Here's the Scoop: December 11, 2013
For most of us, the holidays create pressure, along with the fun. The mythical vise around our heads is tightened by the “need” to purchase gifts for loved ones. Especially for Christmas, the immovable deadline keeps the device turning like a seasonal nutcraker.
On the bright side, I enjoy buying presents. It’s just the “disposable income” part of the equation that causes problems.
Because of this, you can imagine my surprise and delight when I opened an e-mail last week telling me that I should hurry, because there were two boxes of cash just waiting to be handed over to me! Ordinarily, I might be suspect about such a notice, but this one came from the Federal Bureau of Investigation. That’s The Man, you know.
My immediate reaction was “Wow, it’s going to be a GREEN Christmas.”
Unfortunately, receiving boxes full of cash is never quite as easy as it’s made out to be in the subject line of an e-mail. This transaction was going to a bit more complicated than picking up some “bread” at a convenience store. I guess that’s to be expected when the government is involved.
I don’t mind a little legwork when it comes to collecting oodles (that’s a technical financial term) of cash from the FBI, but I feel like these highly-trained personnel should NOT be sending out e-mails written entirely in uppercase letters — very unprofessional. Still, the quest for a quantity of easy money kept me reading.
Although it wasn’t technically “fine print” (because of all the capitalization), there appeared to be several strings attached to the quick riches that had been promised. I won’t go through the whole thing, but let’s just say that “my” money was somehow owed to me by the Nigerian government and would have to be authorized by a security company in the United Kingdom. Then — and only then — could I have my cash and shift my holiday shopping into full gear. A minor hurdle, I thought.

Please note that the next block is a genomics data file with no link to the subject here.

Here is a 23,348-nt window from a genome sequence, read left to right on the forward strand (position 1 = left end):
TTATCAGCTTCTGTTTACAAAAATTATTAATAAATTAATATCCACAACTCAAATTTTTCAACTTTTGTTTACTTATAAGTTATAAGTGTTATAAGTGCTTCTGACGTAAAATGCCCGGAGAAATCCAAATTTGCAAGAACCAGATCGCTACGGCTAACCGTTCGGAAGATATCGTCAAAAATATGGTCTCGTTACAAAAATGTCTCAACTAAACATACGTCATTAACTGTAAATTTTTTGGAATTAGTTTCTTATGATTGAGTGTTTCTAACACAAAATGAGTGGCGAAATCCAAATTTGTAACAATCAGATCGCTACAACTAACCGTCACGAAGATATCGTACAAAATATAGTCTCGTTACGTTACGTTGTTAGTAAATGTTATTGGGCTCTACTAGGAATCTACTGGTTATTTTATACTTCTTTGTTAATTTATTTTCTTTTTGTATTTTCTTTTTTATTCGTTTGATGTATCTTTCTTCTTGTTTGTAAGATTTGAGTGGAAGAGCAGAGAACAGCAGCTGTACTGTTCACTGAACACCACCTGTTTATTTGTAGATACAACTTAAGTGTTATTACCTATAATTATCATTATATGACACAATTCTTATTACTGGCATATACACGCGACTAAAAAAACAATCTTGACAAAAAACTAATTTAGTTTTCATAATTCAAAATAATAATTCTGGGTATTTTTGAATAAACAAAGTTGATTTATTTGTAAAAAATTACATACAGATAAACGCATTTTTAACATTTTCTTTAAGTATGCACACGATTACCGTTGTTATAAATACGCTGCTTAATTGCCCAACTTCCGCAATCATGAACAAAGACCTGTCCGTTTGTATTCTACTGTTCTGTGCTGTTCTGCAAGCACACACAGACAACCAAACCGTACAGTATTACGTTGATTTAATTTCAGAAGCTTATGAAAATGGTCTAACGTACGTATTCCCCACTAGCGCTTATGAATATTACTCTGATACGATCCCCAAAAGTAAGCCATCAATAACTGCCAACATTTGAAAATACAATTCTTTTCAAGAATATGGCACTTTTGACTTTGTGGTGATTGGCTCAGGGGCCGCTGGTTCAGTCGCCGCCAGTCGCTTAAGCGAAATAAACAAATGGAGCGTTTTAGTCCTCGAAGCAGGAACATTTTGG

Not so fast. Further inspection of the e-mail revealed that it was going to take a bit more than me simply flashing my Press pass to collect these funds. It seems that I’d be required to produce a “certificate of ownership” from the joint team of the IRS and the Department of Homeland Security. While I didn’t think this was going to an easy task, the e-mail from FBI Agent John Gale explained that the certificate “would relieve me of the charges of evading tax” on my good fortune. As long as everything was legal, I was good with this plan.
Oops. Wrote too soon.
The very next paragraph contained the unpleasant fact that, if I failed to contact the FBI within 72 hours, I would be “prosecuted in the court of law for money laundering.”
I was feeling vaguely threatened — and all because I wanted to lay claim to huge wads of cash that were rightfully mine!
Wait a minute, maybe those big bucks weren’t mine after all. A closer inspection of the letter from Agent Gale was not personalized. I could spread a ton of holiday cheer to all my friends with an e-mail blast, with a note explaining that, if they don’t have time to obtain the proper certification to obtain the money, that they should forward the e-mail along to someone who does.
As for those on my shopping list, I guess it’s back to socks — and a much less risky type of laundering.
— Brian Sweeney